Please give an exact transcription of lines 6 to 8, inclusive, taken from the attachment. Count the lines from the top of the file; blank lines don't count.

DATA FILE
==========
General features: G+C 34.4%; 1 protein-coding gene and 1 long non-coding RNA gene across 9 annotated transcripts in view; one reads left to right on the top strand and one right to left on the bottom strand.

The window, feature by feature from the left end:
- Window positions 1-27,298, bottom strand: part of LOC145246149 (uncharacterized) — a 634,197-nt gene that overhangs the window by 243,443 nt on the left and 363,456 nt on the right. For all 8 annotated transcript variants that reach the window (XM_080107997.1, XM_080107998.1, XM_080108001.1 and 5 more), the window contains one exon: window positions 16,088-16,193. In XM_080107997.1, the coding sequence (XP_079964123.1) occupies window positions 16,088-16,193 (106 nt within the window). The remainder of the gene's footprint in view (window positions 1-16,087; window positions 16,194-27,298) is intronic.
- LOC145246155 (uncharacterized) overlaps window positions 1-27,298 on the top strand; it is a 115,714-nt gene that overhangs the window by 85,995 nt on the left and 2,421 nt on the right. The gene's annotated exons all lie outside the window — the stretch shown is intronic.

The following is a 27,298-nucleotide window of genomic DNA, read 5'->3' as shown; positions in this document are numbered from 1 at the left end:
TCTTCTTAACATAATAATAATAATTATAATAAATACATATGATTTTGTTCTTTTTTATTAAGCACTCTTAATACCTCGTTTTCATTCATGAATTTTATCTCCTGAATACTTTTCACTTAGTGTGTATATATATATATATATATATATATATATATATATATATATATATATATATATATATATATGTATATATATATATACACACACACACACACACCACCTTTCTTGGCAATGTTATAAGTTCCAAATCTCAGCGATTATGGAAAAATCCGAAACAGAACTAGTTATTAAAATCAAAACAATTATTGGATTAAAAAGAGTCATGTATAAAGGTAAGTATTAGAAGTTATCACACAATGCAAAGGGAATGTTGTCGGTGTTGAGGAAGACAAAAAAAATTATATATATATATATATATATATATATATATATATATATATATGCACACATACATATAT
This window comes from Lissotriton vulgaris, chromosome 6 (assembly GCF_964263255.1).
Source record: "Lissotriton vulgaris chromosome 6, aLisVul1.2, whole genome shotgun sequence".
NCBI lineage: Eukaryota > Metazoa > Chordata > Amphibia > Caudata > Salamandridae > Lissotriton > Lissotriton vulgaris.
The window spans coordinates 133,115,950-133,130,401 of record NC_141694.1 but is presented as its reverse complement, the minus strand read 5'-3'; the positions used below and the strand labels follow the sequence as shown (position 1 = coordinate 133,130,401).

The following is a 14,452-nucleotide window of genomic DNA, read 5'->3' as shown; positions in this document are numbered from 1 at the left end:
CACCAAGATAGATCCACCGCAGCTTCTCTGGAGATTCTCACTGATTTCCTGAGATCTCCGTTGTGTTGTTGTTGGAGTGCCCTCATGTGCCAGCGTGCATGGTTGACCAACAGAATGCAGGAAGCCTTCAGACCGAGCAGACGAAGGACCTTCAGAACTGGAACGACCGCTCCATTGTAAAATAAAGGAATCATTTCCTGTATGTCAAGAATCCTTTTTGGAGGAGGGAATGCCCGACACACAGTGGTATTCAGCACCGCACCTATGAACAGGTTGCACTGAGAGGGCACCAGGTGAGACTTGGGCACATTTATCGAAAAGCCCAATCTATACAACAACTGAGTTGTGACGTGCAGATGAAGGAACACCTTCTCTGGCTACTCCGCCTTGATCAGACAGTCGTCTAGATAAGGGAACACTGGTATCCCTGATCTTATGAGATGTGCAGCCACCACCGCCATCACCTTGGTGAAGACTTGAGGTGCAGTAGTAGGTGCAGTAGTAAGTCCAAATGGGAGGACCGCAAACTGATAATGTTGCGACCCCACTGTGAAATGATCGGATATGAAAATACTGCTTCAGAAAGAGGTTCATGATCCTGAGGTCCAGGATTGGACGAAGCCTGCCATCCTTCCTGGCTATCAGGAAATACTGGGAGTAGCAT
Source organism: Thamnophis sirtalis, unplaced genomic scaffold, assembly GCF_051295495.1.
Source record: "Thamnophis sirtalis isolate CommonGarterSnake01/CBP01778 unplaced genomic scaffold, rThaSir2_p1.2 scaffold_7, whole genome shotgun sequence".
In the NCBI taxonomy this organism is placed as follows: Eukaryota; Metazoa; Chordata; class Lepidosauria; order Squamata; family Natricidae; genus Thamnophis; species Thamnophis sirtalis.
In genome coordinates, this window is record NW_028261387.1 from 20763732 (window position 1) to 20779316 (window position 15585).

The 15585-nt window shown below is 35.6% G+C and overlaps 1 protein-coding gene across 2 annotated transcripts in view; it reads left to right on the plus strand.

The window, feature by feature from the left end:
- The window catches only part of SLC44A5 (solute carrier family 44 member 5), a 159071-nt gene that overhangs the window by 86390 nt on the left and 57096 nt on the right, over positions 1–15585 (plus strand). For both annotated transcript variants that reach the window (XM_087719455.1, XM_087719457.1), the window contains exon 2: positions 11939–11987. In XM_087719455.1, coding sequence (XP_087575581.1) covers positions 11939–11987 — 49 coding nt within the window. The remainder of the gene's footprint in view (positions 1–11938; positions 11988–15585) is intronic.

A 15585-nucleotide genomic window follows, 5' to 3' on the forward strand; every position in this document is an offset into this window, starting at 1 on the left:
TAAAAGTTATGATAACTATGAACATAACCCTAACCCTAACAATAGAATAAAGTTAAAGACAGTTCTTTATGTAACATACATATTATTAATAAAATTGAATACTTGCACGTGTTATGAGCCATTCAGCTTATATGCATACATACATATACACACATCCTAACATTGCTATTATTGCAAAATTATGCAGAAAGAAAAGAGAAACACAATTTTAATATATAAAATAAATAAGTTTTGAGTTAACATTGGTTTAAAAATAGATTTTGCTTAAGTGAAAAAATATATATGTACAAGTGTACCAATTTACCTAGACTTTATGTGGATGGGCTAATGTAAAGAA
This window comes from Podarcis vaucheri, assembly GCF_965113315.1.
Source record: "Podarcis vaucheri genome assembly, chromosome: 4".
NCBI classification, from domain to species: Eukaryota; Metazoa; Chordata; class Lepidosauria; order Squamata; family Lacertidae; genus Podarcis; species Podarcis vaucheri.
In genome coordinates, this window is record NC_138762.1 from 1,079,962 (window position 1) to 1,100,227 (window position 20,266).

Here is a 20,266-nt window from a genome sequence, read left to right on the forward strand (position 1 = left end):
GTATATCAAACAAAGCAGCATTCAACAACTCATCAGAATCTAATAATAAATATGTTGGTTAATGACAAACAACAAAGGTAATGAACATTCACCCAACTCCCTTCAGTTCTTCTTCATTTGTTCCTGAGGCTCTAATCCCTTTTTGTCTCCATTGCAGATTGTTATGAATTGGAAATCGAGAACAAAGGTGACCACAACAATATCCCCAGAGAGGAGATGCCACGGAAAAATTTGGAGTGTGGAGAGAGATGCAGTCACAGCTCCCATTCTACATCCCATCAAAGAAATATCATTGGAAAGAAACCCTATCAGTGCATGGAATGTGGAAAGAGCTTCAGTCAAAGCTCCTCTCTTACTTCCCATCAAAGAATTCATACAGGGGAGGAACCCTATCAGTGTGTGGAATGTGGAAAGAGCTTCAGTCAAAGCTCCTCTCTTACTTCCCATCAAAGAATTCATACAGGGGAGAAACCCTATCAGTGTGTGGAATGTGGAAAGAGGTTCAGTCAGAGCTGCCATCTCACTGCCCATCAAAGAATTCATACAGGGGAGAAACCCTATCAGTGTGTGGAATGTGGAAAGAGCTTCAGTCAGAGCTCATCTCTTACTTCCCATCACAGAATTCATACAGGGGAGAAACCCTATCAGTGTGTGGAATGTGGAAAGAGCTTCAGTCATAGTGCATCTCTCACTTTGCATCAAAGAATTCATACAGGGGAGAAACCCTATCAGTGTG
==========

TCTTCTTAACATAATAATAATAATTATAATAAATACATATGATTTTGTTCTTTTTTATTAAGCACTCTTAATACCTCGTTTTCATTCATGAATTTTATCTCCTGAATACTTTTCACTTAGTGTGTATATATATATATATATATATATATATATATATATATATATATATATATATATATATATATGTATATATATATATACACACACACACACACACCACCTTTCTTGGCAATGTTATAAGTTCCAAATCTCAGCGATTATGGAAAAATCCGAAACAGAACTAGTTATTAAAATCAAAACAATTATTGGATTAAAAAGAGTCATGTATAAAGGTAAGTATTAGAAGTTATCACACAATGCAAAGGGAATGTTGTCGGTGTTGAGGAAGACAAAAAAAATTATATATATATATATATATATATATATATATATATATATATATGCACACATACATATAT
This window comes from Lissotriton vulgaris, chromosome 6 (assembly GCF_964263255.1).
Source record: "Lissotriton vulgaris chromosome 6, aLisVul1.2, whole genome shotgun sequence".